Serene Life

by garik

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visits member for 3 years, 6 months
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Oct
21
comment How and why do you use an image histogram?
It is also very useful in the opposite condition: if you have been shooting for a long time i low light, then your eyes are accustomed to low light and get into hiper-sensitive mode. The pictures in the LCD will appear too bright to the sensitive eye, but the histogram will tell you closer to actual truth whether your exposure is correct. It also saves you if someone fiddled with your LCD's brightness setting.
Oct
21
comment How and why do you use an image histogram?
Similar test performed on camera: Using "neutral" or "faithful" setting take a picture. Changhe the setting to one that heavily increases contrast and take the same picture (same framing, exposure values, lighting. Preferably without moving the camera from a tripod and right after the first take). Now compare both histograms in camera. They will look diferent, even if the camera was in RAW-Only mode.
Oct
21
comment How and why do you use an image histogram?
Simple proof that Histogram shown is derived from the equivalent JPG: In any Editing/Developing software that allows you to view the image and the applied settings before exporting to a JPG file: each time you make and adjustment like exposure, contrast, curves, etc. The histogram changes. Would this make sense if the histogram was read from the RAW data that has not changed?
Oct
20
answered How do you photograph artwork in a glass picture frame?
Oct
11
answered Can I use my room's wall as a diffuser for a spot light?
Oct
11
comment How can I make a picture like this one of a bridge in green landscape seem less plain?
I use a shortcut for your process: close or cover one eye and look at the picture while "defocusing" the sight. It helps when there are a lot of pictures to evaluate. +1 for the adjustment layers too. If you work with lightroom, local (brushed) adjustments are neat as well.
Sep
29
revised Bulk color-correct portrait backgrounds
deleted 3 characters in body
Sep
25
answered why would you have a light meter chose your aperture for you?
Sep
23
answered Bulk color-correct portrait backgrounds
Sep
18
comment How to get long hair to fan?
This may sound funny but is not a joke: Ask a hairdresser. Maybe your model's hair is "heavy", and there may be a way of makin it lighter, thus easier to fly. For example, hair can be heavy because it had an anti-friz cream applied, or hair gel, or any similar thing. So a hairdresser may know to achieve the look you need for the photo but with lighter hair. Straight (as in opposed to curly) hair that has just been dried with a normal hair dryer is easier to fly.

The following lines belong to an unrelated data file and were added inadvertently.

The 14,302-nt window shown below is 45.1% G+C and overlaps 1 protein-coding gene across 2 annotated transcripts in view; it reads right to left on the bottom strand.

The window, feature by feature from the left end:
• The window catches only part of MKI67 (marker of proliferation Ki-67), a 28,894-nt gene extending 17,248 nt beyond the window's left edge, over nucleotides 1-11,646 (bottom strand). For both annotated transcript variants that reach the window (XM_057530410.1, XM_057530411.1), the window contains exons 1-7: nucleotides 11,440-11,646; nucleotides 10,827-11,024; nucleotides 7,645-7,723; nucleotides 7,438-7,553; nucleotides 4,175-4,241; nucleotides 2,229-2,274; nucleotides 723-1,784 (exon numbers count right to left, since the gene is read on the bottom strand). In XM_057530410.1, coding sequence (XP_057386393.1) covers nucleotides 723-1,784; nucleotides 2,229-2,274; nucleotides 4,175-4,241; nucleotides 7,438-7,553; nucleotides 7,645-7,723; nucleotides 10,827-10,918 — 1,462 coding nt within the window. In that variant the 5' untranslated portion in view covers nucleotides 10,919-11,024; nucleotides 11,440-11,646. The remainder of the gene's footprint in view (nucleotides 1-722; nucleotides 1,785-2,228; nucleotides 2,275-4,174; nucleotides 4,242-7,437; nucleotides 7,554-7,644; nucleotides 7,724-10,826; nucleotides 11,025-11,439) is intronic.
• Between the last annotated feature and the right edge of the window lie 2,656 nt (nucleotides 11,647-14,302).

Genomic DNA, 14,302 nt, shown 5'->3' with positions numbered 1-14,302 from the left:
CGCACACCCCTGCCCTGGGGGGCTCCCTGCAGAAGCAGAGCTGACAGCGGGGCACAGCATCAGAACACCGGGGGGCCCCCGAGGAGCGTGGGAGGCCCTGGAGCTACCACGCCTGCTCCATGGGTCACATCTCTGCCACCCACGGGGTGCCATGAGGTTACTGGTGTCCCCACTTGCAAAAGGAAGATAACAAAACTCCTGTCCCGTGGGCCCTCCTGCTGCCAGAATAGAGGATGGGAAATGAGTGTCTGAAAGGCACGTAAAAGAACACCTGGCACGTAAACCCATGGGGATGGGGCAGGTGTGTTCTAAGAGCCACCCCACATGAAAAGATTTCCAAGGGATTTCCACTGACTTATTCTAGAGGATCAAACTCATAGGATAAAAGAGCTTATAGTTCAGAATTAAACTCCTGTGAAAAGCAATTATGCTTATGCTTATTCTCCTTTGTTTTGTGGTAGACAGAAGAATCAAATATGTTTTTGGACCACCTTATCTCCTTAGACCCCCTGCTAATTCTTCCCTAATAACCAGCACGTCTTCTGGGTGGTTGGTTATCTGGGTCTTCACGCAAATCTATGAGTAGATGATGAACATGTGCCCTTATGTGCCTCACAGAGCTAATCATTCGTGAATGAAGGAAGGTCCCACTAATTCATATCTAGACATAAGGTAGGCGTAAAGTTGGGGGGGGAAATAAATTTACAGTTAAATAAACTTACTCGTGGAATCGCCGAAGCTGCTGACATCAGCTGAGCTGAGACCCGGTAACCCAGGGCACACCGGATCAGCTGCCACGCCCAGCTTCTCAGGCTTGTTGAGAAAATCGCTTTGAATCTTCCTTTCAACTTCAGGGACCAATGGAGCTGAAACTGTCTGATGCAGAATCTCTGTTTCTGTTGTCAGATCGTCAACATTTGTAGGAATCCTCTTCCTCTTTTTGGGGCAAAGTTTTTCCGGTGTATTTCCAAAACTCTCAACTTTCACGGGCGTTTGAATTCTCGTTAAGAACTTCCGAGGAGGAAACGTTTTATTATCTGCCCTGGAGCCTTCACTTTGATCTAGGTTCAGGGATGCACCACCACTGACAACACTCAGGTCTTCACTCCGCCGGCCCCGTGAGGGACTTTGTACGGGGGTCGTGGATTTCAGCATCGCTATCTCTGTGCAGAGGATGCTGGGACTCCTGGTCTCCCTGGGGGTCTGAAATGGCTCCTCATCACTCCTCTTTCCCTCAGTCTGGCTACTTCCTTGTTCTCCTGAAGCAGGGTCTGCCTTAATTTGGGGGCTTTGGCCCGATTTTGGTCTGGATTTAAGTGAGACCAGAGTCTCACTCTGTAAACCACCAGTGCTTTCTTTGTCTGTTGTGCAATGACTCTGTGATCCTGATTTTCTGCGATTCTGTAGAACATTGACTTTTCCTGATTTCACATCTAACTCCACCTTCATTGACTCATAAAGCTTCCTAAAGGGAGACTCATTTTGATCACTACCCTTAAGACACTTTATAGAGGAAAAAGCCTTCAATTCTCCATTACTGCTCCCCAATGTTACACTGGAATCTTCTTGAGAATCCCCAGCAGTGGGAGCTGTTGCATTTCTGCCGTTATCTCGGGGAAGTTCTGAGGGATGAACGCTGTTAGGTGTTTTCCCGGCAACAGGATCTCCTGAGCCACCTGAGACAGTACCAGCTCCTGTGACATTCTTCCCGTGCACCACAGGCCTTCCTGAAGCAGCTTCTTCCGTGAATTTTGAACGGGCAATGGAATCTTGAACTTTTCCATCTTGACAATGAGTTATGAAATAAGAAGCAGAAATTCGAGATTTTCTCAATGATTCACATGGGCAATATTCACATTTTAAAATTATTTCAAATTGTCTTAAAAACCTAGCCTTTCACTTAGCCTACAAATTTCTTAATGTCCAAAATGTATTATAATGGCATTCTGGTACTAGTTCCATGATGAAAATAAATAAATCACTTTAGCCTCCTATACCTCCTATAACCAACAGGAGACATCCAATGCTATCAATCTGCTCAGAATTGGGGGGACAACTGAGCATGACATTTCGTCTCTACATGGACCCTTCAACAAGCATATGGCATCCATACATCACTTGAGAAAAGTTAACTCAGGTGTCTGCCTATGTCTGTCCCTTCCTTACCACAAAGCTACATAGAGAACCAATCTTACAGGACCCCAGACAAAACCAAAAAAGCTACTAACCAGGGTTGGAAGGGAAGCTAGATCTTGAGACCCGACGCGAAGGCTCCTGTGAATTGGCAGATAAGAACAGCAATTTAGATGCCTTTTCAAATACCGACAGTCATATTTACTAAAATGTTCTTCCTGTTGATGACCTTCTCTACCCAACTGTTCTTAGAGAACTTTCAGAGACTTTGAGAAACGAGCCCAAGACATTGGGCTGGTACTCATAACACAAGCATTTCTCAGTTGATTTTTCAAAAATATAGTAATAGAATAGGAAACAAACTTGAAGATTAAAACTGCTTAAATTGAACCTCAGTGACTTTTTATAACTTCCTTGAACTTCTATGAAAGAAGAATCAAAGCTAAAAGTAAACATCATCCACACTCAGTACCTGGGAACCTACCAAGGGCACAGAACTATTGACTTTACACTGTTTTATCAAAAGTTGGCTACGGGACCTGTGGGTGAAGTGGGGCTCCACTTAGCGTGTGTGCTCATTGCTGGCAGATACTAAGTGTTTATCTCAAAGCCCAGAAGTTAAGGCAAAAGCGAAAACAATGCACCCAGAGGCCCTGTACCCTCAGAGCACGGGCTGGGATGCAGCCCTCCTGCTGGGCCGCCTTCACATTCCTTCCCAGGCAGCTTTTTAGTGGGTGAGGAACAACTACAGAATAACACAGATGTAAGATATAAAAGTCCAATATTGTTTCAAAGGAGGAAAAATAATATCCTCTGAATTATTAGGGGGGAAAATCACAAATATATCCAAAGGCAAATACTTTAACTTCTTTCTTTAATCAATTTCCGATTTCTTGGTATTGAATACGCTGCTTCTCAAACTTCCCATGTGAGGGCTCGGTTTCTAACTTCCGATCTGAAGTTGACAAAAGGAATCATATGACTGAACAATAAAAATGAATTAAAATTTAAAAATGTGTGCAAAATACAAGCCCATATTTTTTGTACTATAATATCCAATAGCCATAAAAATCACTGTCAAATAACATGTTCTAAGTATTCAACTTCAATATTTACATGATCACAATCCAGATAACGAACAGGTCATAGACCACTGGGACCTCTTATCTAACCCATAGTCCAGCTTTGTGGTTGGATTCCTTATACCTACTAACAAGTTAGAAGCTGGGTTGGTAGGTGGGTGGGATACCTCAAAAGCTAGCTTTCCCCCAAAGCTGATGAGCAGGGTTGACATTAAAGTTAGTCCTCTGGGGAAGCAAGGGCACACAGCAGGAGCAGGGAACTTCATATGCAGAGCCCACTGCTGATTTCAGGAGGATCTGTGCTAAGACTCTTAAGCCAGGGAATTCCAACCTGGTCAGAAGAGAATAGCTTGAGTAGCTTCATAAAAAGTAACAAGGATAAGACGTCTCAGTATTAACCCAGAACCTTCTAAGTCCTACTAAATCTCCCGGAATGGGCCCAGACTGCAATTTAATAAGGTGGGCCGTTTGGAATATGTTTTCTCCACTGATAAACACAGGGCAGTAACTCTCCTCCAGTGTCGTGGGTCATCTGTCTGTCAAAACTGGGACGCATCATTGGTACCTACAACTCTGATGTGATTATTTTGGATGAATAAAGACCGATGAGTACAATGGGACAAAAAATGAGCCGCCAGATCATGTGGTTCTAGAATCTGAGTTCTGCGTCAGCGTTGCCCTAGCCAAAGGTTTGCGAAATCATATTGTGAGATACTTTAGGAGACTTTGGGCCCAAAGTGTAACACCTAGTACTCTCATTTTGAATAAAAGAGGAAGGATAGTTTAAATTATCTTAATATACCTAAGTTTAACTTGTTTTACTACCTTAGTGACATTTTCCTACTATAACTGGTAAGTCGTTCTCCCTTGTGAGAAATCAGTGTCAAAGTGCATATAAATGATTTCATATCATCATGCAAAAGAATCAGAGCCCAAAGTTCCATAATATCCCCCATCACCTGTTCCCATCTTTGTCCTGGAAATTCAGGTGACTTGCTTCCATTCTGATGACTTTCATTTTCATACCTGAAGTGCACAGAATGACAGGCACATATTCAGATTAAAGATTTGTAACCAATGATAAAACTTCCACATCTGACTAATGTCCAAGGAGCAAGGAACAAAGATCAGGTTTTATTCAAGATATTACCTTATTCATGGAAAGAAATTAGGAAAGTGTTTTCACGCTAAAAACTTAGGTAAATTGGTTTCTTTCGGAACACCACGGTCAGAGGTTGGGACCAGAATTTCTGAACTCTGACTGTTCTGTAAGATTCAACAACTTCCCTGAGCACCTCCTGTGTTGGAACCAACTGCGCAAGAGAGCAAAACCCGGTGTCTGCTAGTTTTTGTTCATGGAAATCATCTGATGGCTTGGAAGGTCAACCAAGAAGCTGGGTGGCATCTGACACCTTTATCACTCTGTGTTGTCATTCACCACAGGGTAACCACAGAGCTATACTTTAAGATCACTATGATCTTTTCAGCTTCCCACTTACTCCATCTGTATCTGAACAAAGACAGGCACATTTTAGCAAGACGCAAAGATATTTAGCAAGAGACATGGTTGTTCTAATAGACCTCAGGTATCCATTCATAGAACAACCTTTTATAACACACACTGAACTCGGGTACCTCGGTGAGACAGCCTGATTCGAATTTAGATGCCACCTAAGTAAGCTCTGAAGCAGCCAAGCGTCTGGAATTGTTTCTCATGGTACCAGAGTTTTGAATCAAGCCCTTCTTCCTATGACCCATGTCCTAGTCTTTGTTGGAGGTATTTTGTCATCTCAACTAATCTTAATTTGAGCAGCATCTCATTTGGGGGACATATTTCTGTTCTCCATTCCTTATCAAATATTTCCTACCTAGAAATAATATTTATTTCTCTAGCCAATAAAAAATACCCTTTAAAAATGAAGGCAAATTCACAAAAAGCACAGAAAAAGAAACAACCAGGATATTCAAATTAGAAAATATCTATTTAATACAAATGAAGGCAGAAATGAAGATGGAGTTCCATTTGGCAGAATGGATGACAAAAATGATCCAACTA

Sep
18
revised Closeup lenses: do size affect their performance? and how?
edited body
Aug
28
answered Why do photos of digital screens turn out the way they do?
Aug
25
answered Can I use my Olympus E-10 lenses on my Canon T3i?
Aug
23
awarded  Civic Duty
Aug
22
comment Closeup lenses: do size affect their performance? and how?
@user28116: Only after your comment I understood the intention of the second paragraph. Being that I currently own the mentioned lenses, If I got my hand on one set of diopters, they would be used only on the matching lens.
Aug
22
awarded  Student
Aug
22
asked Closeup lenses: do size affect their performance? and how?
Aug
18
comment Manual photography cheat sheet — where can I find one, or what should be on it?
This is actually a great idea! Simple, functional, practical.
Aug
18
comment What is an easy way to remember the full stop scale?
This has been said in answers already, but for me it has been as simple as memorizing "3". I take a base aperture and know that three cliks up or down is a full aperture stop. In My case I use 5.6 since that is the max that my current zooms have at max focal length. Constantly using only full stop apertures has led me to remembering them whithout specifir effort on memory. Ultimatelly I use f5.6, f.8 and f.11 the most, so they are in my head all the time, if I need to go somewhere else, I go three clicks every time...
Aug
18
comment What is an easy way to remember the full stop scale?
The "three click" part is the easy way the OP is really asking for, the rest is too complicated for people who don't like math.